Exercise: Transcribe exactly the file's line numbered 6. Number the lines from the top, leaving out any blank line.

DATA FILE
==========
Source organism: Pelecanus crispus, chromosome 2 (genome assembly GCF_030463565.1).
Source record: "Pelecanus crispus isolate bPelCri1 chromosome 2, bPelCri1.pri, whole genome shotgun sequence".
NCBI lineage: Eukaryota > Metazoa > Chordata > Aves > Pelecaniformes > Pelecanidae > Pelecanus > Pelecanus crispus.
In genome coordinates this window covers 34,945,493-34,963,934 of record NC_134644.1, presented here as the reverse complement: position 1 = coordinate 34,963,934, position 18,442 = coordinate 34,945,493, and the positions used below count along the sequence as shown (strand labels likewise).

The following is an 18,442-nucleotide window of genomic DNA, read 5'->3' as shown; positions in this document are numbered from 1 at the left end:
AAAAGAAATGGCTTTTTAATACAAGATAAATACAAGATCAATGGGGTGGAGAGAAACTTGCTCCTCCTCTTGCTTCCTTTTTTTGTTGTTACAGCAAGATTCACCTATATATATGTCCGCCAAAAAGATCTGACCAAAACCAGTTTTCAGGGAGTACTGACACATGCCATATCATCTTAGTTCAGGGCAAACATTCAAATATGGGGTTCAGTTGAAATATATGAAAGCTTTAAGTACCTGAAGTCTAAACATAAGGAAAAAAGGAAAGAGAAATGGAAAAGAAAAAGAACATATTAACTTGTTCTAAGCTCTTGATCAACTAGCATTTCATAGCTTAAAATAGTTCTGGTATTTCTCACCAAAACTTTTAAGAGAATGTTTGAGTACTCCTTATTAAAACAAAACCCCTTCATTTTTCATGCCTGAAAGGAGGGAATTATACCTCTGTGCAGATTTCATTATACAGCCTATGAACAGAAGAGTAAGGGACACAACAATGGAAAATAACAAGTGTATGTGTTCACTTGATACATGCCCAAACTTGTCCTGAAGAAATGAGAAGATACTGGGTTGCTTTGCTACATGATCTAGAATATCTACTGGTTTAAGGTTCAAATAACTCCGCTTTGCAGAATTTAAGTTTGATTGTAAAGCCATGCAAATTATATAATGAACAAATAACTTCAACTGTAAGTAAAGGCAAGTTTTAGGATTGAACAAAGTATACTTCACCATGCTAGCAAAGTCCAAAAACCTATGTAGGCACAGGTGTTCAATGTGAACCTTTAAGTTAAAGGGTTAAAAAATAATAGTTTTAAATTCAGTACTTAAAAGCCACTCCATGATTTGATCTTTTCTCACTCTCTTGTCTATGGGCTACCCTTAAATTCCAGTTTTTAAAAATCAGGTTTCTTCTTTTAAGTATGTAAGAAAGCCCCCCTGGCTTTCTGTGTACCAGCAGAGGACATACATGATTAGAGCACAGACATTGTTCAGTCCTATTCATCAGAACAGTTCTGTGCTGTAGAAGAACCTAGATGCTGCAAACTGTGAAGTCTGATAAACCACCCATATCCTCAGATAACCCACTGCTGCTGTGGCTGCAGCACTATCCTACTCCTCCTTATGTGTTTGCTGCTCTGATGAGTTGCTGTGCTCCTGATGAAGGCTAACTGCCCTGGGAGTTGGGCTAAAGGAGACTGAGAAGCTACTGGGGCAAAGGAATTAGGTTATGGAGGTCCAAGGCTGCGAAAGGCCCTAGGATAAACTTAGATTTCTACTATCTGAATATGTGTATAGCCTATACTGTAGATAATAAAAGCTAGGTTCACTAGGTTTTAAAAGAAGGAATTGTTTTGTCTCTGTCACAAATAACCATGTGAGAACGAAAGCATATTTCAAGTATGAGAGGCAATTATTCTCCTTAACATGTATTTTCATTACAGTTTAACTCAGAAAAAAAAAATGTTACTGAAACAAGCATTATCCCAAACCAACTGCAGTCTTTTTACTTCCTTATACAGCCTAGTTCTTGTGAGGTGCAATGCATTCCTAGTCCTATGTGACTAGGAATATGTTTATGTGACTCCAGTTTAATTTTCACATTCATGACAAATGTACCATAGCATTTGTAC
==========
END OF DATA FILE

AAAAGAAATGGCTTTTTAATACAAGATAAATACAAGATCAATGGGGTGGAGAGAAACTTGCTCCTCCTCTTGCTTCCTTTTTTTGTTGTTACAGCAAGATTCACCTATATATATGTCCGCCAAAAAGATCTGACCAAAACCAGTTTTCAGGGAGTACTGACACATGCCATATCATCTTAGTTCAGGGCAAACATTCAAATATGGGGTTCAGTTGAAATATATGAAAGCTTTAAGTACCTGAAGTCTAAACATAAGGAAAAAAGGAAAGAGAAATGGAAAAGAAAAAGAACATATTAACTTGTTCTAAGCTCTTGATCAACTAGCATTTCATAGCTTAAAATAGTTCTGGTATTTCTCACCAAAACTTTTAAGAGAATGTTTGAGTACTCCTTATTAAAACAAAACCCCTTCATTTTTCATGCCTGAAAGGAGGGAATTATACCTCTGTGCAGATTTCATTATACAGCCTATGAACAGAAGAGTAAGGGACACAACAATGGAAAATAACAAGTGTATGTGTTCACTTGATACATGCCCAAACTTGTCCTGAAGAAATGAGAAGATACTGGGTTGCTTTGCTACATGATCTAGAATATCTACTGGTTTAAGGTTCAAATAACTCCGCTTTGCAGAATTTAAGTTTGATTGTAAAGCCATGCAAATTATATAATGAACAAATAACTTCAACTGTAAGTAAAGGCAAGTTTTAGGATTGAACAAAGTATACTTCACCATGCTAGCAAAGTCCAAAAACCTATGTAGGCACAGGTGTTCAATGTGAACCTTTAAGTTAAAGGGTTAAAAAATAATAGTTTTAAATTCAGTACTTAAAAGCCACTCCATGATTTGATCTTTTCTCACTCTCTTGTCTATGGGCTACCCTTAAATTCCAGTTTTTAAAAATCAGGTTTCTTCTTTTAAGTATGTAAGAAAGCCCCCCTGGCTTTCTGTGTACCAGCAGAGGACATACATGATTAGAGCACAGACATTGTTCAGTCCTATTCATCAGAACAGTTCTGTGCTGTAGAAGAACCTAGATGCTGCAAACTGTGAAGTCTGATAAACCACCCATATCCTCAGATAACCCACTGCTGCTGTGGCTGCAGCACTATCCTACTCCTCCTTATGTGTTTGCTGCTCTGATGAGTTGCTGTGCTCCTGATGAAGGCTAACTGCCCTGGGAGTTGGGCTAAAGGAGACTGAGAAGCTACTGGGGCAAAGGAATTAGGTTATGGAGGTCCAAGGCTGCGAAAGGCCCTAGGATAAACTTAGATTTCTACTATCTGAATATGTGTATAGCCTATACTGTAGATAATAAAAGCTAGGTTCACTAGGTTTTAAAAGAAGGAATTGTTTTGTCTCTGTCACAAATAACCATGTGAGAACGAAAGCATATTTCAAGTATGAGAGGCAATTATTCTCCTTAACATGTATTTTCATTACAGTTTAACTCAGAAAAAAAAAATGTTACTGAAACAAGCATTATCCCAAACCAACTGCAGTCTTTTTACTTCCTTATACAGCCTAGTTCTTGTGAGGTGCAATGCATTCCTAGTCCTATGTGACTAGGAATATGTTTATGTGACTCCAGTTTAATTTTCACATTCATGACAAATGTACCATAGCATTTGTAC